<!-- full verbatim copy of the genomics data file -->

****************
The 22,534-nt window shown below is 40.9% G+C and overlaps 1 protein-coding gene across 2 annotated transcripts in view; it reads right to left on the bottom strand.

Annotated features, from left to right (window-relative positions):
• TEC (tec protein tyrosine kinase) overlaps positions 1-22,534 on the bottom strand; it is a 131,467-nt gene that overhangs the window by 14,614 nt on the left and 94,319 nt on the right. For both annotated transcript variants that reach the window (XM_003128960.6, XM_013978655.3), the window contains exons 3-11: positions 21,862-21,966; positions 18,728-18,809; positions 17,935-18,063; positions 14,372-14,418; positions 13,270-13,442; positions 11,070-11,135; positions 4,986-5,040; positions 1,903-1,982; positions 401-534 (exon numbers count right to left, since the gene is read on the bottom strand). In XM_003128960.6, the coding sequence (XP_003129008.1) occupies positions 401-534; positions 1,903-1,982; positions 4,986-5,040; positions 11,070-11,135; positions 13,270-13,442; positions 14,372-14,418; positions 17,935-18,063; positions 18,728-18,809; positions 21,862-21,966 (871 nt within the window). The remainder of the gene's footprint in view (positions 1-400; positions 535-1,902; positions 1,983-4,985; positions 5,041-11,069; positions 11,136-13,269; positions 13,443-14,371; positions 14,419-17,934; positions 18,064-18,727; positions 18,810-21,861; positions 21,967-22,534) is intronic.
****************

The 22,534-nt window shown below is 40.9% G+C and overlaps 1 protein-coding gene across 2 annotated transcripts in view; it reads right to left on the bottom strand.

Annotated features, from left to right (window-relative positions):
• TEC (tec protein tyrosine kinase) overlaps positions 1-22,534 on the bottom strand; it is a 131,467-nt gene that overhangs the window by 14,614 nt on the left and 94,319 nt on the right. For both annotated transcript variants that reach the window (XM_003128960.6, XM_013978655.3), the window contains exons 3-11: positions 21,862-21,966; positions 18,728-18,809; positions 17,935-18,063; positions 14,372-14,418; positions 13,270-13,442; positions 11,070-11,135; positions 4,986-5,040; positions 1,903-1,982; positions 401-534 (exon numbers count right to left, since the gene is read on the bottom strand). In XM_003128960.6, the coding sequence (XP_003129008.1) occupies positions 401-534; positions 1,903-1,982; positions 4,986-5,040; positions 11,070-11,135; positions 13,270-13,442; positions 14,372-14,418; positions 17,935-18,063; positions 18,728-18,809; positions 21,862-21,966 (871 nt within the window). The remainder of the gene's footprint in view (positions 1-400; positions 535-1,902; positions 1,983-4,985; positions 5,041-11,069; positions 11,136-13,269; positions 13,443-14,371; positions 14,419-17,934; positions 18,064-18,727; positions 18,810-21,861; positions 21,967-22,534) is intronic.